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Aug 1, 2017

Grace Upon Grace


I've been thinking a lot about grace lately.  
I've been thinking about all of the times that I fall short, that I don't fulfill a commitment in the way I meant to, or didn't live up to being the kind of friend or employee or daughter or fiancĂ© that I intend to.  
The times that my temper gets the best of me and I snap back at someone or the times that I say the wrong thing and then have to apologize for coming across in a way that I'm not proud of.  

I've had to ask for a lot of grace lately.  Stress does that to you.  Busyness does that to you.  In light of what the month of June held...my dad's whole brain radiation treatment for the 30+ lesions they found in his brain, our pastor's motorcycle accident in which his wife lost her life, the impending stress of the last two months of wedding planning and not having time to even think about it...I've found myself asking for another to extend grace to me or thanking someone for their understanding and grace when I've had to put life on hold.  

It's never been easy for me to ask for grace.  Even though I was saved by it at a young age, it's still not easy for me to accept it, even from the One who wants to give it so freely.  John 1:16 says, "For from His fullness we have all received, grace upon grace."  I'm not even sure that I can comprehend what that even means...grace upon grace.  As if just plain 'ol grace wasn't enough, here's some more. Grace upon grace.  

I've never been one to jump into the political fray, and I'm not going to start now, but it's hard to ignore the arguments and the bitterness and the hurt that is all over social media after last week's news.  And as I scroll through my Facebook feed, my heart breaks, because I keep missing one thing from both sides of the debate:  grace.  While politics bring out the good, bad, and the ugly in people, the debate going on through our screens right now seems to just be a microcosm of how we conduct ourselves and how we treat others as a whole.

We lack grace in our words, both typed and spoken, and its hurtful to ourselves and to the person we're speaking to.  It's easy to justify lacking grace towards people who have hurt us or who we don't think deserve it or who are unable to compromise and see our side of things, but if we deny grace to those we don't favor, then we've missed the point.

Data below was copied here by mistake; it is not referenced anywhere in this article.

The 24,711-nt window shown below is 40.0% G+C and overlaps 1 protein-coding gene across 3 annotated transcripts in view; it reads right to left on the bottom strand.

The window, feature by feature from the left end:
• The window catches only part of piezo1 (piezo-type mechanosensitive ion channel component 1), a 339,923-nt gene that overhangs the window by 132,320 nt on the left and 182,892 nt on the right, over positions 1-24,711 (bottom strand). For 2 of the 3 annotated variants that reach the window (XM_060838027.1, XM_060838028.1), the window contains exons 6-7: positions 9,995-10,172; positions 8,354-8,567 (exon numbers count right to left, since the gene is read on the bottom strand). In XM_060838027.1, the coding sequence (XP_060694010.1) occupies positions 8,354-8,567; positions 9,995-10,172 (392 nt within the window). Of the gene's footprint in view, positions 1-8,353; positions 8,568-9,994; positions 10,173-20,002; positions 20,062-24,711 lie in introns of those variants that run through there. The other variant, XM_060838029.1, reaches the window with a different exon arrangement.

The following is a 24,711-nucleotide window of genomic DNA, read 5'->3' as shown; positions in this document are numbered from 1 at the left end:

Grace, by definition, means "the free and unmerited favor of God."  By our human nature, by the fall, by sin, we're so unworthy of grace.  Yet He gives it freely and without merit.  

It's so humbling when you think about it.  That the Savior of the World, the One who created it all, the Prince of Joy, would distribute grace upon grace to broken, fallen people who are so unworthy of it, and who so often turn around and don't extend the same grace to others.  I bet it breaks His heart when we don't give out grace in the same way He does.  But thank goodness that He does give it out.  And He delights in it.  He's so full of grace that He can't help but to spill it out on each of us.

And we, in turn, are called to pour that grace out on our neighbor.  Whether it means lending a hand or accepting an apology before it's even offered, or simply showing kindness and love even when our feelings are hurt, we're called to it.  In the glow of the heated debates and declarations and decisions that light up our social media feeds, we're called to extend grace in our responses, our declarations, and our interactions so that Christ's light can shine more fully in us.  

I don't know about you, but I'm sure that I don't deserve the grace that Christ has handed to me.  I don't get it right every time, and more often than not, my own sinful human nature rears its ugly head and I'm left with the shame that I didn't possess the right amount of patience or self control or gentleness.  But oh, what a Savior, that He should look past all of that and love me anyway.  Who am I to not show that same love and grace to others?

Jul 27, 2017

Hospitality is a Posture of the Heart


I've never particularly liked the story of Mary and Martha.  Probably because I can totally relate to Martha, and yet Mary is the one Jesus praises.  It always feels a little like He's chastising me when He says "Mary has chosen what is better" (Luke 10:42).